the author of this post clearly has no insight or actual knowledge about what is happening here in FL. Discharge and other effects from Lake Okeechobee are far from the cause. Great example of a misinformation campaign by radical environmental groups who care more about creating drama than actually solving problems facing our environment.

Anonymous said...

These dead fish pictures are all from Satellite Beach, Patrick Air Force Base, Merrit Island and Cocoa Beach!!! i have seen it with my own eyes!!!

Captain Obvious said...

It never ceases to astonish me when Big Sugar's PR folk get on these blogs and start defending their shameful practices and calling everyone who else who is unhappy with our state's dirty water policies "environmental terrorists". Here are the FACTS: yes, most of the photos above are from the big fish kill in the Northern IRL and ARE NOT a DIRECT result of the dirty discharges into the St Lucie and Caloosahatchee Rivers. And yes they should not be used in that context.... But that said, the facts are we do have plenty of photos of dead manatees, dolphins, and turtles, from the southern IRL and the Caloosahatchee that appeared right after the massive discharges began. There are also plenty of current photos of large fish kills from Florida Bay as a direct result of massive seagrass die off from hyper salinity caused by the lack of clean fresh water being released down there. The solution just seems so OBVIOUS. If there is too much dirty water being dumped into the estuaries on the east and west coasts and not enough clean water going into Florida Bay and the Everglades then just move the water south right? Yes I know, it does seem so simple except Big Sugar lies right smack in the way and they use their incredible political clout to get the SFWMD and the Army Corps to move water around based on their irrigation needs instead of for the benefit of everyone else in the state. Unfortunately sugar cane irrigation needs run counter to our weather patterns and its needs to be dry in the wet season and wet in the dry season. They have rigged the state's entire plumbing system to accommodate their irrigation needs to the detriment of everyone else. Did Big Sugar dirty water cause the Northern IRL fish kill, NO. But is Big Sugar completely without blame, NO. On their behalf Rick Scott has dismantled the state's regulatory agencies by de-funding the water management districts, eviscerating the Florida DEP, firing any state employee who utters anything that might be construed as anti-Ag and even going so far as to ban any state employee from using the word "climate change". I know, it seems crazy so don't take my word for it, Google it. Big Sugar also was instrumental in getting new legislation recently passed that protect polluters, limit the states powers to prosecute polluters, and places polluters in charge of regulating themselves. Then we get this huge fish kill in the Northern IRL from a massive brown algae bloom and wonder how it happened. It happened from our politicians complete lack of will to do anything to change it and Big Ag standing in the back ground pulling the strings. Florida Big Ag is not content with just controlling pollution regulations in FL they went so far as to have Pam Bondi file suite against the five states surrounding the Chesapeake to prevent them from cleaning up their own water. Why you ask, from fear that any successful clean water measures anywhere in the country might come back and put pressure on them. Yes I know, it's beyond despicable.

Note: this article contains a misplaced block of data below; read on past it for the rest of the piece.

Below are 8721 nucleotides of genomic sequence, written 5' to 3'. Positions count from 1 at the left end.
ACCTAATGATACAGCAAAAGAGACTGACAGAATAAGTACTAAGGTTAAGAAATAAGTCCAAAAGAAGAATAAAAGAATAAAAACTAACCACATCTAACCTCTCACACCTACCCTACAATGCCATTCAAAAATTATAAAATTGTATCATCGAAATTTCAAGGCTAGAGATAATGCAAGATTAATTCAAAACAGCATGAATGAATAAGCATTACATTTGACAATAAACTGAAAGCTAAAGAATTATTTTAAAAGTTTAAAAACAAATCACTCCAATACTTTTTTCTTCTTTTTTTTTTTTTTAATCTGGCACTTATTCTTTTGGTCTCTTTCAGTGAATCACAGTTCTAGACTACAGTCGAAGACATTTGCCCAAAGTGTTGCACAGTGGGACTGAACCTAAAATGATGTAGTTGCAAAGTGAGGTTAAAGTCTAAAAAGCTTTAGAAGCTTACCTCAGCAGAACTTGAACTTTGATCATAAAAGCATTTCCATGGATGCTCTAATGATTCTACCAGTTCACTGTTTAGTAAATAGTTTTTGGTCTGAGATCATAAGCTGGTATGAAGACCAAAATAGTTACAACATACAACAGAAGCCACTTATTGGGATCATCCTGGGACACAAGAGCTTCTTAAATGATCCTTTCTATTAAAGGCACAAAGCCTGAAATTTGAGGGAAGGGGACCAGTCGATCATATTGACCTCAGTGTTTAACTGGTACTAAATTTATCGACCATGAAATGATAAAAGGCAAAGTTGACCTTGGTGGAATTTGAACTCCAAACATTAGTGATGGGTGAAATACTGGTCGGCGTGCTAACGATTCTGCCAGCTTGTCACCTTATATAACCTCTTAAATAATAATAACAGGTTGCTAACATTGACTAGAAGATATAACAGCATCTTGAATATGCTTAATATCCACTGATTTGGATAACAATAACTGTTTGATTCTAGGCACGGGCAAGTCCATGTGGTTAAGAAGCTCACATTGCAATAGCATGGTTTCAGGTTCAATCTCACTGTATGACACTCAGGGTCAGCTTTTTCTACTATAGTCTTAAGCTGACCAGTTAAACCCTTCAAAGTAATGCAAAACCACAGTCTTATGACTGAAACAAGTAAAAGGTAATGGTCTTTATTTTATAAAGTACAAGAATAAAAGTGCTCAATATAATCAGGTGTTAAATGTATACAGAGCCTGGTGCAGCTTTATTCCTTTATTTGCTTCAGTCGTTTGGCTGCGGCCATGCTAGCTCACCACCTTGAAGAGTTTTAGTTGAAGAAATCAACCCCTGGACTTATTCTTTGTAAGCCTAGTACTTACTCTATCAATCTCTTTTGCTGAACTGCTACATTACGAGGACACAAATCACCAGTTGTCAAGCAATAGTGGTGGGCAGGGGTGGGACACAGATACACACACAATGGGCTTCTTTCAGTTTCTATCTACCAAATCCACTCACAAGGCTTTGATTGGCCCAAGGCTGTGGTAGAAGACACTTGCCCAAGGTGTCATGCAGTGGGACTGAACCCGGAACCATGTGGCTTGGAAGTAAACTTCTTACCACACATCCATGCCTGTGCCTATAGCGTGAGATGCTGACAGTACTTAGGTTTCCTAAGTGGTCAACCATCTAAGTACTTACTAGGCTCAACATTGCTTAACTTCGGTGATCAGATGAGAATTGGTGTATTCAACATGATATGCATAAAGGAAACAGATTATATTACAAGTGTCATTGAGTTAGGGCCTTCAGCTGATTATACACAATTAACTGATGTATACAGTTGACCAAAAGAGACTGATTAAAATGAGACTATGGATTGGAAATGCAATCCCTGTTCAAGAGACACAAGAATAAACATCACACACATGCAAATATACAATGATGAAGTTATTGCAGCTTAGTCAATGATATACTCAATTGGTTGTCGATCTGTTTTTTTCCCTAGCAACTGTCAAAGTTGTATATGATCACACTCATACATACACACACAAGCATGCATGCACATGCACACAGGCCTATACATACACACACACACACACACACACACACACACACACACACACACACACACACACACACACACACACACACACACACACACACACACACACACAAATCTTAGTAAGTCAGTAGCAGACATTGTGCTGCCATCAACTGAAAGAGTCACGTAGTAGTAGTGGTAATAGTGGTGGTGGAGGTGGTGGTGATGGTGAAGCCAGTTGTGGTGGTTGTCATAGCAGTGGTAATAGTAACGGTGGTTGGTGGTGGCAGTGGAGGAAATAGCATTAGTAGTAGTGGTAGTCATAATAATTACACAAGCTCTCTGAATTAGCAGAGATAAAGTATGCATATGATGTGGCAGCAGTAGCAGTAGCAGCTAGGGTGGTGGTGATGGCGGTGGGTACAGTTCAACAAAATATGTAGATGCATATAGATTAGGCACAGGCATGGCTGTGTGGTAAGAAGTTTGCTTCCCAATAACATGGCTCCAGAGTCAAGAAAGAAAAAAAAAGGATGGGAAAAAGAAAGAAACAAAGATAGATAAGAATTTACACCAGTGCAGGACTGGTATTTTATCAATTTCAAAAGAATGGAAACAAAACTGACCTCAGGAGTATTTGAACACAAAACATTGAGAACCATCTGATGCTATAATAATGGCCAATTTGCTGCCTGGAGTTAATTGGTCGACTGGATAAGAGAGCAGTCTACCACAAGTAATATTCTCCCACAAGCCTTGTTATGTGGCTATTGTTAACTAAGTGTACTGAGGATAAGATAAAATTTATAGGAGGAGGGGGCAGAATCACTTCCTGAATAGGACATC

Floyd said...

Why "buy the land"? Last year the South Florida Water Management District already rejected a "solution" of buying 46,800 of sugar land because it dosen't have the capacity needed for water storage and such a move would obstruct water quality projects already approved by Everglades Restoration. Those projects would make better use of taxpayer money on the 100,000-plus acres already publicly owned.

Rob kanter said...

"the quality of the water in the lake is thanx to big sugar runoff"


Back pumping by U.S. Sugar isn’t event possible, the property does not connect directly to Lake O.

Natalie C said...

"Back pumping by U.S. Sugar isn’t event possible, the property does not connect directly to Lake O."

Very true. Sugarcane farmers are not back pumping whatsoever.